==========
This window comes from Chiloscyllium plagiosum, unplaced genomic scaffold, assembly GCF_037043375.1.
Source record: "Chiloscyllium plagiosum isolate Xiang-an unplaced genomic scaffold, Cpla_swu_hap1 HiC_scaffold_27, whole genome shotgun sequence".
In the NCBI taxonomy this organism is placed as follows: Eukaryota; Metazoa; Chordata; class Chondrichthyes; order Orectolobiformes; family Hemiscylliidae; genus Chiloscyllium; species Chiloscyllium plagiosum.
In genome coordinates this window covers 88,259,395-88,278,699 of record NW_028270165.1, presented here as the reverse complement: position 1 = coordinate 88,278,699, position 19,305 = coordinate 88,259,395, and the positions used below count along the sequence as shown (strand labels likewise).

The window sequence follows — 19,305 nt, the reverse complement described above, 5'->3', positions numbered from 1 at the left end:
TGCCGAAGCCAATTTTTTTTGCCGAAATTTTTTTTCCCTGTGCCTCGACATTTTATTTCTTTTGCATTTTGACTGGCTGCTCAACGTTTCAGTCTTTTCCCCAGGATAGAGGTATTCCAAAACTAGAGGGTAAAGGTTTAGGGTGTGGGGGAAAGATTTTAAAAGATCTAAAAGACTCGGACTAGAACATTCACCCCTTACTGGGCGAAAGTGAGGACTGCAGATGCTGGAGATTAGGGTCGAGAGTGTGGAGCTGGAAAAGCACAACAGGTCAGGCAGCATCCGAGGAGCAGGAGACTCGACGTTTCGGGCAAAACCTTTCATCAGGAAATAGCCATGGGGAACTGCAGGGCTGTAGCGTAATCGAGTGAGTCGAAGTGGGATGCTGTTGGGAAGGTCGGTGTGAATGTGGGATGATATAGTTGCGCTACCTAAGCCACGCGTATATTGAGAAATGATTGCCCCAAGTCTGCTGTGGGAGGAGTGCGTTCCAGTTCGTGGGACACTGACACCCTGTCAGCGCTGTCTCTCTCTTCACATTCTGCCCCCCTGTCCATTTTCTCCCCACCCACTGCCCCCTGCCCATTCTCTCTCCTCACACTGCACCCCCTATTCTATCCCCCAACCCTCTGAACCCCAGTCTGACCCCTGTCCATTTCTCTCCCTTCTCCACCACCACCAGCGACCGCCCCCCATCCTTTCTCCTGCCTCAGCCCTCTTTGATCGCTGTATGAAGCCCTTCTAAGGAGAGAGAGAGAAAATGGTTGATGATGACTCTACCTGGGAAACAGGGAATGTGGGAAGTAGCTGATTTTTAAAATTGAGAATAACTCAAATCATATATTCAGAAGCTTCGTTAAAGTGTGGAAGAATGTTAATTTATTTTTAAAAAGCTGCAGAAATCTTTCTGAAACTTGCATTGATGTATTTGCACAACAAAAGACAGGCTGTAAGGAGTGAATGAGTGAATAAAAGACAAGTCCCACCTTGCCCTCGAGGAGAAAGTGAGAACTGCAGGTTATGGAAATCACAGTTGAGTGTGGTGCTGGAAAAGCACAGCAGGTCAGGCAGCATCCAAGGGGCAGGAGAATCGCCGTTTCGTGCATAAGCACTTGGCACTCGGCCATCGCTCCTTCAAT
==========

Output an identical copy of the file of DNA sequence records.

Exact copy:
This window comes from Chiloscyllium plagiosum, unplaced genomic scaffold, assembly GCF_037043375.1.
Source record: "Chiloscyllium plagiosum isolate Xiang-an unplaced genomic scaffold, Cpla_swu_hap1 HiC_scaffold_27, whole genome shotgun sequence".
In the NCBI taxonomy this organism is placed as follows: Eukaryota; Metazoa; Chordata; class Chondrichthyes; order Orectolobiformes; family Hemiscylliidae; genus Chiloscyllium; species Chiloscyllium plagiosum.
In genome coordinates this window covers 88,259,395-88,278,699 of record NW_028270165.1, presented here as the reverse complement: position 1 = coordinate 88,278,699, position 19,305 = coordinate 88,259,395, and the positions used below count along the sequence as shown (strand labels likewise).

The window sequence follows — 19,305 nt, the reverse complement described above, 5'->3', positions numbered from 1 at the left end:
TGCCGAAGCCAATTTTTTTTGCCGAAATTTTTTTTCCCTGTGCCTCGACATTTTATTTCTTTTGCATTTTGACTGGCTGCTCAACGTTTCAGTCTTTTCCCCAGGATAGAGGTATTCCAAAACTAGAGGGTAAAGGTTTAGGGTGTGGGGGAAAGATTTTAAAAGATCTAAAAGACTCGGACTAGAACATTCACCCCTTACTGGGCGAAAGTGAGGACTGCAGATGCTGGAGATTAGGGTCGAGAGTGTGGAGCTGGAAAAGCACAACAGGTCAGGCAGCATCCGAGGAGCAGGAGACTCGACGTTTCGGGCAAAACCTTTCATCAGGAAATAGCCATGGGGAACTGCAGGGCTGTAGCGTAATCGAGTGAGTCGAAGTGGGATGCTGTTGGGAAGGTCGGTGTGAATGTGGGATGATATAGTTGCGCTACCTAAGCCACGCGTATATTGAGAAATGATTGCCCCAAGTCTGCTGTGGGAGGAGTGCGTTCCAGTTCGTGGGACACTGACACCCTGTCAGCGCTGTCTCTCTCTTCACATTCTGCCCCCCTGTCCATTTTCTCCCCACCCACTGCCCCCTGCCCATTCTCTCTCCTCACACTGCACCCCCTATTCTATCCCCCAACCCTCTGAACCCCAGTCTGACCCCTGTCCATTTCTCTCCCTTCTCCACCACCACCAGCGACCGCCCCCCATCCTTTCTCCTGCCTCAGCCCTCTTTGATCGCTGTATGAAGCCCTTCTAAGGAGAGAGAGAGAAAATGGTTGATGATGACTCTACCTGGGAAACAGGGAATGTGGGAAGTAGCTGATTTTTAAAATTGAGAATAACTCAAATCATATATTCAGAAGCTTCGTTAAAGTGTGGAAGAATGTTAATTTATTTTTAAAAAGCTGCAGAAATCTTTCTGAAACTTGCATTGATGTATTTGCACAACAAAAGACAGGCTGTAAGGAGTGAATGAGTGAATAAAAGACAAGTCCCACCTTGCCCTCGAGGAGAAAGTGAGAACTGCAGGTTATGGAAATCACAGTTGAGTGTGGTGCTGGAAAAGCACAGCAGGTCAGGCAGCATCCAAGGGGCAGGAGAATCGCCGTTTCGTGCATAAGCACTTGGCACTCGGCCATCGCTCCTTCAAT